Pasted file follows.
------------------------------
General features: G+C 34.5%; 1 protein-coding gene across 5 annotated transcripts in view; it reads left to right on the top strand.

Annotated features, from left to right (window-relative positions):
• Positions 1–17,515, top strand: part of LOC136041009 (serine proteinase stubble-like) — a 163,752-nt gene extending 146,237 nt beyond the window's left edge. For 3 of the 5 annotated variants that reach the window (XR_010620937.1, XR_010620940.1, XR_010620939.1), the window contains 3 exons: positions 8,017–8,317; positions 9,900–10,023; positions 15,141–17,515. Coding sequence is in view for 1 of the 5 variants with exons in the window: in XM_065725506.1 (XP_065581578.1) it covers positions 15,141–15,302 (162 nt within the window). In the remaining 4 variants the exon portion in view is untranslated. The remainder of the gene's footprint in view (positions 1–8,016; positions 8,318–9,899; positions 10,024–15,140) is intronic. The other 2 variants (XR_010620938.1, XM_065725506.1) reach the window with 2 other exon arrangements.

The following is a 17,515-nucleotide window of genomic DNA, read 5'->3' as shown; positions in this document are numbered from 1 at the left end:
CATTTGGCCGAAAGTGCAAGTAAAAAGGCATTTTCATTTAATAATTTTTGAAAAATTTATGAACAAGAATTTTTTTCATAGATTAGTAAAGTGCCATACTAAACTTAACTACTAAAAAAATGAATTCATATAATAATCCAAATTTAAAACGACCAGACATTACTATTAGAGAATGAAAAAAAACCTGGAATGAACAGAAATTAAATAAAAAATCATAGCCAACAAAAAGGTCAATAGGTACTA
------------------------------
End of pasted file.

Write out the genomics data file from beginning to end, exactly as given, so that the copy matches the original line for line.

General features: G+C 34.5%; 1 protein-coding gene across 5 annotated transcripts in view; it reads left to right on the top strand.

Annotated features, from left to right (window-relative positions):
• Positions 1–17,515, top strand: part of LOC136041009 (serine proteinase stubble-like) — a 163,752-nt gene extending 146,237 nt beyond the window's left edge. For 3 of the 5 annotated variants that reach the window (XR_010620937.1, XR_010620940.1, XR_010620939.1), the window contains 3 exons: positions 8,017–8,317; positions 9,900–10,023; positions 15,141–17,515. Coding sequence is in view for 1 of the 5 variants with exons in the window: in XM_065725506.1 (XP_065581578.1) it covers positions 15,141–15,302 (162 nt within the window). In the remaining 4 variants the exon portion in view is untranslated. The remainder of the gene's footprint in view (positions 1–8,016; positions 8,318–9,899; positions 10,024–15,140) is intronic. The other 2 variants (XR_010620938.1, XM_065725506.1) reach the window with 2 other exon arrangements.

The following is a 17,515-nucleotide window of genomic DNA, read 5'->3' as shown; positions in this document are numbered from 1 at the left end:
CATTTGGCCGAAAGTGCAAGTAAAAAGGCATTTTCATTTAATAATTTTTGAAAAATTTATGAACAAGAATTTTTTTCATAGATTAGTAAAGTGCCATACTAAACTTAACTACTAAAAAAATGAATTCATATAATAATCCAAATTTAAAACGACCAGACATTACTATTAGAGAATGAAAAAAAACCTGGAATGAACAGAAATTAAATAAAAAATCATAGCCAACAAAAAGGTCAATAGGTACTA